2. Cutie and the Boxer
Cutie and the Boxer is not an art documentary, or a love story. It’s a film about two artists, a rocky but persistent marriage and their work. This might seem like a silly thing to point out, that a great nonfiction film is one that resists genre, yet it really is the central strength of Zachary Heinzerling’s debut, the dedication to the character of Ushio and Noriko Shinohara over other concerns. It comes through in the effort to animate Noriko’s work, and the care put into contextualizing both the arc of Ushio’s career as well as his perhaps more stolid relationship with his wife. The film shines because it lets these two individuals shine, allowing them to define themselves and then carefully crafting them into a beautiful portrait. — DW
1. Stories We Tell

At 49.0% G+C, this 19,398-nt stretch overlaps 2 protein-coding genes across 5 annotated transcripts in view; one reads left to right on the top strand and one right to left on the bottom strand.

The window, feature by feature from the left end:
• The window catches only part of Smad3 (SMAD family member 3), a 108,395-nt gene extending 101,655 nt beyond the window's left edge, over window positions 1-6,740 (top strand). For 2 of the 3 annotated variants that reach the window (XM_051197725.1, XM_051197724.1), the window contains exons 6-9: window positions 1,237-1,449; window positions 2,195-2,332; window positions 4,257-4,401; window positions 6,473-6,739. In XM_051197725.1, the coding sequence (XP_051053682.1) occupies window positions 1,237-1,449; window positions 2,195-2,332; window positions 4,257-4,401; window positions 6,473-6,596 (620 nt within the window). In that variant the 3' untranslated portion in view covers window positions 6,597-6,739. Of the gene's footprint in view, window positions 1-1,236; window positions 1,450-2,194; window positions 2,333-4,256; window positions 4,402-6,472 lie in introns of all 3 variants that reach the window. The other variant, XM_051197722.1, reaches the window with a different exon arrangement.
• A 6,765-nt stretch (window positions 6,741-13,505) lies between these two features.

A young woman wants to know about her deceased mother, who died when she was 11, so she talks to her father and her many siblings and family friends to learn the things she can’t remember or never’d been told. It’s a common situation, yet this is anything but a common documentary depiction of such a seemingly simple investigation. Actress-turned-filmmaker Sarah Polley records the whole process as she delves into the story of her own existence, and while finding that the past and even a person is difficult to know and understand through the various subjective memories, she winds up crafting a multi-textured project that looks nothing like the first-person autobiographical docs we’re used to. She expands upon the nature of true-story-telling and memory using the actual interviews, a scripted narration read by her father and reenactments that easily fool the viewer into thinking he’s watching old home movie footage. Also along the way she discovers something incredible about her mother and in turn herself that, even if you know the twist, comes about better than any movie twist of the past few years. It’s not because Polley is a bit of a celebrity or that her family is necessarily more interesting than anyone else’s, the reason Stories We Tell is so appealing and absorbing is in how her story is presented, with wonder and vigor and drama and a clever, well-executed structure involving a variety of technique. It may not be the best story of the year, but it’s the best telling of a story this year. — CC